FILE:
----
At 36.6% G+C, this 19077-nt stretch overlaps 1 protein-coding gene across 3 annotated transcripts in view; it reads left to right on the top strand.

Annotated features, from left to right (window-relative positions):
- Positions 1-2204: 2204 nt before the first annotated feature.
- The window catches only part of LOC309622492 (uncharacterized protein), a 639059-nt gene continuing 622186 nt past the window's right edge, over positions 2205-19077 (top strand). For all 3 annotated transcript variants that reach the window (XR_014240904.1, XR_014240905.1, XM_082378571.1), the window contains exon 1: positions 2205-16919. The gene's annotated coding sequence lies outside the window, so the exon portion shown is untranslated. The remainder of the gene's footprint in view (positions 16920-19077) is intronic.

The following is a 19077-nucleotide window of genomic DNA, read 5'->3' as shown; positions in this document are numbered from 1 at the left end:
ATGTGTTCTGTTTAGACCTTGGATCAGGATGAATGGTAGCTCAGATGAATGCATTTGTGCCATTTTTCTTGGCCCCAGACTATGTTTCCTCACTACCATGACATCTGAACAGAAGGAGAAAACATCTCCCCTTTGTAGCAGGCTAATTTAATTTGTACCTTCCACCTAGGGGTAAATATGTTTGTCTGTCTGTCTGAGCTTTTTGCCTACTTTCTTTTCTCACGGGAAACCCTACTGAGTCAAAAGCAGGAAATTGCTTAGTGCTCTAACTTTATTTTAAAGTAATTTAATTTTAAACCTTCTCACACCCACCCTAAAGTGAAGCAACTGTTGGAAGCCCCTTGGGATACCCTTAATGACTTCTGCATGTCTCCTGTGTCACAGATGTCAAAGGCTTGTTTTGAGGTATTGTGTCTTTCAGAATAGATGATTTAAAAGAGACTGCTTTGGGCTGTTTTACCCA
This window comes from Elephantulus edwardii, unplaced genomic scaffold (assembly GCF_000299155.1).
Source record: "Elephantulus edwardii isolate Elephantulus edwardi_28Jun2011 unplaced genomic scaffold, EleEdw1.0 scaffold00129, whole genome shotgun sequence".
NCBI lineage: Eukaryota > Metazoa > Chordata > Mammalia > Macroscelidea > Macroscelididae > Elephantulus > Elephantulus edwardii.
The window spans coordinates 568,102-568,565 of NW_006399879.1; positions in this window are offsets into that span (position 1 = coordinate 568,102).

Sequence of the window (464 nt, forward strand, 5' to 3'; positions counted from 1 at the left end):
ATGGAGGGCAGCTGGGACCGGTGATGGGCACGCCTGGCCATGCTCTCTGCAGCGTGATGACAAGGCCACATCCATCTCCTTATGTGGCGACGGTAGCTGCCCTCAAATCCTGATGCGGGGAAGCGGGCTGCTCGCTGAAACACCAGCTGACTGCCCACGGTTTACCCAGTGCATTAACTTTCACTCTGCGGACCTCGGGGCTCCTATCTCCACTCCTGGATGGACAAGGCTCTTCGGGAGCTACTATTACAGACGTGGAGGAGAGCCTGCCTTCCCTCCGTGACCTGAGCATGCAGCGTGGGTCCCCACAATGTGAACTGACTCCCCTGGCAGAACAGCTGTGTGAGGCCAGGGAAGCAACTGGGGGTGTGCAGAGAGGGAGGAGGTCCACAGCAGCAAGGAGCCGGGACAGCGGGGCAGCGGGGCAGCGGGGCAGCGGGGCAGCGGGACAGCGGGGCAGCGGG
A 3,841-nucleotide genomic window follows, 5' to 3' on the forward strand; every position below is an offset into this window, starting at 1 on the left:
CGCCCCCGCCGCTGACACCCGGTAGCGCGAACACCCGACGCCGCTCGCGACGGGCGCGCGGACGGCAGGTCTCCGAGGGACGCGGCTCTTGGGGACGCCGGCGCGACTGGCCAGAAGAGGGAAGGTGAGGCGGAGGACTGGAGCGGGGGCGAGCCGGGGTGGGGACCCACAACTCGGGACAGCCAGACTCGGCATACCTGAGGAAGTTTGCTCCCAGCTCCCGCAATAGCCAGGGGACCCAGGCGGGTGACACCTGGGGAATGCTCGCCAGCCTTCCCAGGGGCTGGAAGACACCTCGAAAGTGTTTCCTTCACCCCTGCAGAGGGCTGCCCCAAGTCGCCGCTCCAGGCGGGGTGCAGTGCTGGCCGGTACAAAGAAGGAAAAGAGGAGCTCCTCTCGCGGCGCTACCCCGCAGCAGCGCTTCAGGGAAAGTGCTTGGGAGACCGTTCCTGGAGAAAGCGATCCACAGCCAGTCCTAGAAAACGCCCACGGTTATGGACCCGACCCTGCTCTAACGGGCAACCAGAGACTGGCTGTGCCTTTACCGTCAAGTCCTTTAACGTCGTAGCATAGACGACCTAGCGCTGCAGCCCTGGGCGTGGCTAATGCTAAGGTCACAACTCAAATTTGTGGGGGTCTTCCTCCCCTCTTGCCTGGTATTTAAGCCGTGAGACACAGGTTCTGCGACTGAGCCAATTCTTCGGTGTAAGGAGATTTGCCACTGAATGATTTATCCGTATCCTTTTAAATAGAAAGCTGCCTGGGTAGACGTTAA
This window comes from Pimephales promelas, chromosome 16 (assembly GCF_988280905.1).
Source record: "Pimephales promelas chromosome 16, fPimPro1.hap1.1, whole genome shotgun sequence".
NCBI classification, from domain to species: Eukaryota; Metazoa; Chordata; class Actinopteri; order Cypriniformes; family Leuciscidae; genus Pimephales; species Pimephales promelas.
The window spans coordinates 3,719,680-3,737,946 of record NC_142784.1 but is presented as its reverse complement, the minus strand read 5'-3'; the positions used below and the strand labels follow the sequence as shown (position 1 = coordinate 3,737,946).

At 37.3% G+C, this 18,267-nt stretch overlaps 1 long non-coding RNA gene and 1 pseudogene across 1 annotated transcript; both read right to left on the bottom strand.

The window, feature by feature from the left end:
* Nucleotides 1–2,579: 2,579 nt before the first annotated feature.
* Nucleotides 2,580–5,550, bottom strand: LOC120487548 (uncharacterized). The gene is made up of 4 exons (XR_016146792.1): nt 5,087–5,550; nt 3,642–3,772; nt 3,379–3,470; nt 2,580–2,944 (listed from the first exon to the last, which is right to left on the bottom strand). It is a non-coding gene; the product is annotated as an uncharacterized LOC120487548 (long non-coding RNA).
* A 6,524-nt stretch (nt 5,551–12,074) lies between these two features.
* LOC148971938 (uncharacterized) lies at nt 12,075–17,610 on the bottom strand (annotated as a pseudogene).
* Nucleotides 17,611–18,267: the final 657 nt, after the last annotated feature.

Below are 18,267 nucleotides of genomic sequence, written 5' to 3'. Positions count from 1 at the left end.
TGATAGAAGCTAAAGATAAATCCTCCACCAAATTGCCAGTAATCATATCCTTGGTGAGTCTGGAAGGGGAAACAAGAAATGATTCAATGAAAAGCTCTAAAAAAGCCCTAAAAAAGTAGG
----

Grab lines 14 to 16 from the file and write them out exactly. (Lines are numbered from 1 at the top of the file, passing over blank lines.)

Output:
CGCCCCCGCCGCTGACACCCGGTAGCGCGAACACCCGACGCCGCTCGCGACGGGCGCGCGGACGGCAGGTCTCCGAGGGACGCGGCTCTTGGGGACGCCGGCGCGACTGGCCAGAAGAGGGAAGGTGAGGCGGAGGACTGGAGCGGGGGCGAGCCGGGGTGGGGACCCACAACTCGGGACAGCCAGACTCGGCATACCTGAGGAAGTTTGCTCCCAGCTCCCGCAATAGCCAGGGGACCCAGGCGGGTGACACCTGGGGAATGCTCGCCAGCCTTCCCAGGGGCTGGAAGACACCTCGAAAGTGTTTCCTTCACCCCTGCAGAGGGCTGCCCCAAGTCGCCGCTCCAGGCGGGGTGCAGTGCTGGCCGGTACAAAGAAGGAAAAGAGGAGCTCCTCTCGCGGCGCTACCCCGCAGCAGCGCTTCAGGGAAAGTGCTTGGGAGACCGTTCCTGGAGAAAGCGATCCACAGCCAGTCCTAGAAAACGCCCACGGTTATGGACCCGACCCTGCTCTAACGGGCAACCAGAGACTGGCTGTGCCTTTACCGTCAAGTCCTTTAACGTCGTAGCATAGACGACCTAGCGCTGCAGCCCTGGGCGTGGCTAATGCTAAGGTCACAACTCAAATTTGTGGGGGTCTTCCTCCCCTCTTGCCTGGTATTTAAGCCGTGAGACACAGGTTCTGCGACTGAGCCAATTCTTCGGTGTAAGGAGATTTGCCACTGAATGATTTATCCGTATCCTTTTAAATAGAAAGCTGCCTGGGTAGACGTTAA
This window comes from Pimephales promelas, chromosome 16 (assembly GCF_988280905.1).
Source record: "Pimephales promelas chromosome 16, fPimPro1.hap1.1, whole genome shotgun sequence".